Scale: Large – Urban and architectural
Team representative: Architect, Urban Planner or Landscape Architect
Site family:
Location: Piarcoplein, Amsterdam
Population: Amsterdam: 835.000
Study area: 10,2 Ha
Project site: 1.86 Ha

Site provided by: City of Amsterdam
Actor(s) involved: City of Amsterdam
Owner(s) of the site: City of Amsterdam
Prizes: 1st Prize €12,000, Runner-up €6,000, Special mentions


Piarcoplein is currently a ‘park and ride’ area; it’s a place where cars are parked for long periods. For people who live in this region of Amsterdam, this is a convenient place to park their car and then travel by public transport either to the airport or to the city centre. Piarcoplein is the least attractive place in Sloterdijk Centrum. The site is both framed and trapped by streets, privatized open spaces and elevated train and metro tracks. The area currently lacks liveliness. The combination of cars on the ground and the bundles of roads, and regional and local transport infrastructure make the area feel like a non-place. And due to the lack of social control there is regular (minor) crime e.g. car burglary.


The long-term strategy is to transform Sloterdijk Centrum from a monofunctional business area into a vibrant, mixed-use urban quarter. Recently, redundant offices have been converted to hotels, student housing, short stay accommodation, retail and other amenities. These changes have been guided by some of the most flexible zoning policies in the Netherlands. Sloterdijk Centrum’s location mid-way between Schiphol international airport and the city centre helps to ensure that it will continue to be a dynamic area. There is no clear final image in sight but the large amount of infrastructure will remain a given.

  1. First and foremost, there is a requirement to put the Piarcoplein on the map by proposing an original, inspirational idea. Quality and sustainability, mobility, and production are key words that are of importance to the municipality. There is considerable space for a design proposals within the strict delineations of the project site. Proposals can range from public space design, temporary additions, small scale buildings or other options. Is it imaginable to consider building? And if so, should these buildings be higher than the elevated train tracks? In the long term, what are the chances for proposing larger building volumes within the project site? Ideas are expected to enhance productivity or to show-case the productive qualities of the surroundings.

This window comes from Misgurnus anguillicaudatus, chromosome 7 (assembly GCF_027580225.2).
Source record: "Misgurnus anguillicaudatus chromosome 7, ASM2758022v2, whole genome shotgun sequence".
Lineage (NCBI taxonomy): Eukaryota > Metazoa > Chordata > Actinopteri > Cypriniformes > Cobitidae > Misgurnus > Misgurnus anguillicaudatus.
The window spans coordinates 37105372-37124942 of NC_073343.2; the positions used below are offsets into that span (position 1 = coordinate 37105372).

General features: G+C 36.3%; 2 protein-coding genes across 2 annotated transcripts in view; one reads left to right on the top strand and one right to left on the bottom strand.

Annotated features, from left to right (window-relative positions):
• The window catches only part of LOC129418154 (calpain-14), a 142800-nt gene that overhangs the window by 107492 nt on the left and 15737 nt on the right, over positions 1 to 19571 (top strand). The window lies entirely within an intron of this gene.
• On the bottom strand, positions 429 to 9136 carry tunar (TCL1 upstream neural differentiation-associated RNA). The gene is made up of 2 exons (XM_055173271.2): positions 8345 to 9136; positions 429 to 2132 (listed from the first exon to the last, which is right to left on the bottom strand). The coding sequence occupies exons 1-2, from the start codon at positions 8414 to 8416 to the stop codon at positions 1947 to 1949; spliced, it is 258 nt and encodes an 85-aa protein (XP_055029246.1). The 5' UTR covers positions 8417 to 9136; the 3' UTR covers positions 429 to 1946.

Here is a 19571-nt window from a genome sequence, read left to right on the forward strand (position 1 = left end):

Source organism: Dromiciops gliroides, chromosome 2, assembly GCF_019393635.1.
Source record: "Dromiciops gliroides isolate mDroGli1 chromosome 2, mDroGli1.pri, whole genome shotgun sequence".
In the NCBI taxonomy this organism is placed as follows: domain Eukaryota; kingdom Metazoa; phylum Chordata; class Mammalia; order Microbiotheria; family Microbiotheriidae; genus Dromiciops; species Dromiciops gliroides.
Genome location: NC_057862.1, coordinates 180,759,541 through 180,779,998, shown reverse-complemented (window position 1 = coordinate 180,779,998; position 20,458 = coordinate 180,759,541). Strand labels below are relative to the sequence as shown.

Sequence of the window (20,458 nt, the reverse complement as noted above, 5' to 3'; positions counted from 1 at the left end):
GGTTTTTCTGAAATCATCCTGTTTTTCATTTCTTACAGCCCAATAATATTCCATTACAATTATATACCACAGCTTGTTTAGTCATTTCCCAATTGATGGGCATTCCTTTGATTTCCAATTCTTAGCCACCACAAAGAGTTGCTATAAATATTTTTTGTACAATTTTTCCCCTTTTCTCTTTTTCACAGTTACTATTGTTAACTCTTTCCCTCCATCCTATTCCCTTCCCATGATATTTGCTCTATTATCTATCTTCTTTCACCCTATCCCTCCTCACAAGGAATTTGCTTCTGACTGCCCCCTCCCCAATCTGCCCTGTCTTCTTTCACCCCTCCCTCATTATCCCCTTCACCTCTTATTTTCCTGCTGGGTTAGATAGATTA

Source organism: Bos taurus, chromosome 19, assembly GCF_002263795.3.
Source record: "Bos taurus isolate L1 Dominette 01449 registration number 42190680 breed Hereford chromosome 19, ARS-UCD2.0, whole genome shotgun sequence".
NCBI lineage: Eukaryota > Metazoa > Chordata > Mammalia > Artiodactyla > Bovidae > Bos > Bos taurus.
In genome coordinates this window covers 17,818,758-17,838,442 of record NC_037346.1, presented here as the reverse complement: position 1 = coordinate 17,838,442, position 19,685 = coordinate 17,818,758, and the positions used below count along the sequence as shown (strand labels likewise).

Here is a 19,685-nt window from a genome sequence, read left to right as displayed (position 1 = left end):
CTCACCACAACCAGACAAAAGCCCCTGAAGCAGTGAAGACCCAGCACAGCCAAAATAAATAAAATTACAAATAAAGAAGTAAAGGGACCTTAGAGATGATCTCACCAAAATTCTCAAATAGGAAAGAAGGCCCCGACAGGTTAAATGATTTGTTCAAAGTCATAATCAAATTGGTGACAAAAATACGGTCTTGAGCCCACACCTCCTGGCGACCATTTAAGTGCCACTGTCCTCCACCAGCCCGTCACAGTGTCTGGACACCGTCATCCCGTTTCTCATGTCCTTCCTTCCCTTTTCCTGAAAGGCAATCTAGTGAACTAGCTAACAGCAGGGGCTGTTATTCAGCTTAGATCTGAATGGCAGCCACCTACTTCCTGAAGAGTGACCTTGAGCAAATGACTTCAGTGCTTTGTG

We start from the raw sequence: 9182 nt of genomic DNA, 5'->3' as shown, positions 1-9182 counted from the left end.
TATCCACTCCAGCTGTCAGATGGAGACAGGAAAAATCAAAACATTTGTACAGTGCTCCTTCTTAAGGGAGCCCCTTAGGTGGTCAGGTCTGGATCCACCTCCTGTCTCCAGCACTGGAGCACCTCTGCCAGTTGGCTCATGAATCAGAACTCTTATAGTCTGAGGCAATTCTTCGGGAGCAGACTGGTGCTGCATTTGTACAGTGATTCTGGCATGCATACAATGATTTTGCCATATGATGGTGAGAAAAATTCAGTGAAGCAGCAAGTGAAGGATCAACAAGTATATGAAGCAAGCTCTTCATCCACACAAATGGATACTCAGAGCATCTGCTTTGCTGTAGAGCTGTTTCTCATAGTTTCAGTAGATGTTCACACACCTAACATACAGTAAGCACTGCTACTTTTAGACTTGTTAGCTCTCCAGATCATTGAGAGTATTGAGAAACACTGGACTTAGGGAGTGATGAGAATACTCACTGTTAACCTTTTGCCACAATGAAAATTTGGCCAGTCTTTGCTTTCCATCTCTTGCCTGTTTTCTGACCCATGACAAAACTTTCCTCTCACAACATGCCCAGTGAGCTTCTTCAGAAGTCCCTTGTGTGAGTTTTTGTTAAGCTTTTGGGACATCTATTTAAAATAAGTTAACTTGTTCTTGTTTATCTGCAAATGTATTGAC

2. The assignment asks for scenarios regarding car mobility at this location, in relation to the region and Amsterdam. The expectation is that the role of the car will change in time. In the city, the possession of cars is already significantly decreasing. The question is whether this will also apply to areas in the greater Amsterdam region, from which residents use Sloterdijk Station as a hub to transfer to public transportation. It’s also important to consider the way in which future car parking is given form on Piarcoplein. The stacking of parking spaces, for example, is an option. Design solutions are expected that address the evolution of mobility and parking. The current number of P+R parking spaces is 196.
  3. On the project site it is important to consider the connections and public routes that pass through and around the site to and from Sloterdijk Station. At the street level, the human scale must be reintroduced. It is a matter in which the “city at eye-level” takes central stage. The expected increased usage of the infrastructure surrounding the station can both be an obstacle and an opportunity. At street level, provisions must be made for adequate drop-off areas for cars and touring buses. The following types of visitors must also be considered: pedestrians, many, many, cyclists, scooters, tourists, cars, touring cars/buses, disabled persons, elderly, children, and so on.
  4. At the scale of the study area, the task is to consider How can these groups be received in a more welcome and friendly atmosphere. An innovative vision for the soft programming of the open areas is expected. Proposals are expected to create meaningful connections between the three main squares around the station ( Piarcoplein, Orlyplein and Carrascoplein) to improve the user experience for visitors and residents. In the area surrounding Sloterdijk Station, the focus, concerning the public space, has, until now, primarily and successfully, been on temporariness. The question is whether that approach should be continued, or whether other solutions, that incorporate more permanent features such as water and greenery could be considered.